THE British embassy in Saudi Arabian capital Riyadh will close to the public today because of an "imminent" terrorist threat, the Foreign Office said.

The British consulate in Jeddah and trade office in al Khobar will also close.

It is expected the offices will reopen on Saturday, although the situation will be kept under review.

The closure follows a similar move by the US over fears that terrorist attacks are imminent in the country, following a series of explosions in Riyadh last week which killed 34 people.

Investigators believe about 50 hard-core Muslim militants were ready to volunteer for suicide strikes.

Meanwhile, tactics to combat suicide bombers who target Britain are being urgently reviewed in the wake of the atrocities in Riyadh and Casablanca, the UK's top anti-terrorist officer said.

Assistant Commissioner David Veness, head of Scotland Yard's anti-terrorist branch, said UK officers were continuing to liaise with countries which have experience of suicide bombers to improve measures at home.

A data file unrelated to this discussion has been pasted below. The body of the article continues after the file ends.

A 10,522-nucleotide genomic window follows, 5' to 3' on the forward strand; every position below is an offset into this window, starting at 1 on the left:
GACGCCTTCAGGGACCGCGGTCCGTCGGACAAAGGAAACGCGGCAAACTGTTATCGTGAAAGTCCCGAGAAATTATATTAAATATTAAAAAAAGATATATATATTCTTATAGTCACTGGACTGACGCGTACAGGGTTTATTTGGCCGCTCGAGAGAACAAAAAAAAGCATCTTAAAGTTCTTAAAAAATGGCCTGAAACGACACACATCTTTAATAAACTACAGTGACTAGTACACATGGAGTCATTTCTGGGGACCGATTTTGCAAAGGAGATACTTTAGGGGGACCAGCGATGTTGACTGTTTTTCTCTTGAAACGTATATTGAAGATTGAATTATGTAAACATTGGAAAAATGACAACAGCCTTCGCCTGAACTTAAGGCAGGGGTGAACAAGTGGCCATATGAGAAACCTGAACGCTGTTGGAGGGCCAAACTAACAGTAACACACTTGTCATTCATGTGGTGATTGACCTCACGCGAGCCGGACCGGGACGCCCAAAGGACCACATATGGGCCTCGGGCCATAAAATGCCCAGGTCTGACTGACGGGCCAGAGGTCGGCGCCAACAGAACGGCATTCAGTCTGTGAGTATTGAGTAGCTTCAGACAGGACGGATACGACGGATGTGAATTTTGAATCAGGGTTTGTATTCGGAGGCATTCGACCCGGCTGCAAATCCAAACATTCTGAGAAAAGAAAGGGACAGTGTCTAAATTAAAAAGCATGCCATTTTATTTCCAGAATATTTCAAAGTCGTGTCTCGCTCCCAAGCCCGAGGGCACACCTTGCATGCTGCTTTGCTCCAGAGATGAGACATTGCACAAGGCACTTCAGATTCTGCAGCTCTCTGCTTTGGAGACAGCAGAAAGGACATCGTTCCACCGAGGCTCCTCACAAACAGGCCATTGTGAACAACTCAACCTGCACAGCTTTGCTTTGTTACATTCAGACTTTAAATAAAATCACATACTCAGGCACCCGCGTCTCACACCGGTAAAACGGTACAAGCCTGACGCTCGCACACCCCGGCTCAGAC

In Turkey, police are investigating whether a woman terrorist was killed by a bomb that exploded prematurely in a cafe in the capital yesterday.

One person was also wounded in the blast at the Crocodile Caf, on one of Ankara's busiest junctions.

* Radical cleric Abu Qatada is the most significant extreme Islamist preacher in the UK and has been an inspiration for terrorists including the lead hijacker behind the September 11 attacks, the Government claimed yesterday.

Mr Qatada, who was arrested under Home Secretary David Blunkett's anti-terrorism laws in October, is expected to appeal against his detention without trial.

But ministers believe he has close links to Osama bin Laden's al Qaida network and has been directly involved in terrorist operations.

The claim was contained in evidence revealed yesterday in the appeal by three foreign terror suspects against their detention without charge or trial under the Anti-Terrorism, Crime and Security Act 2001.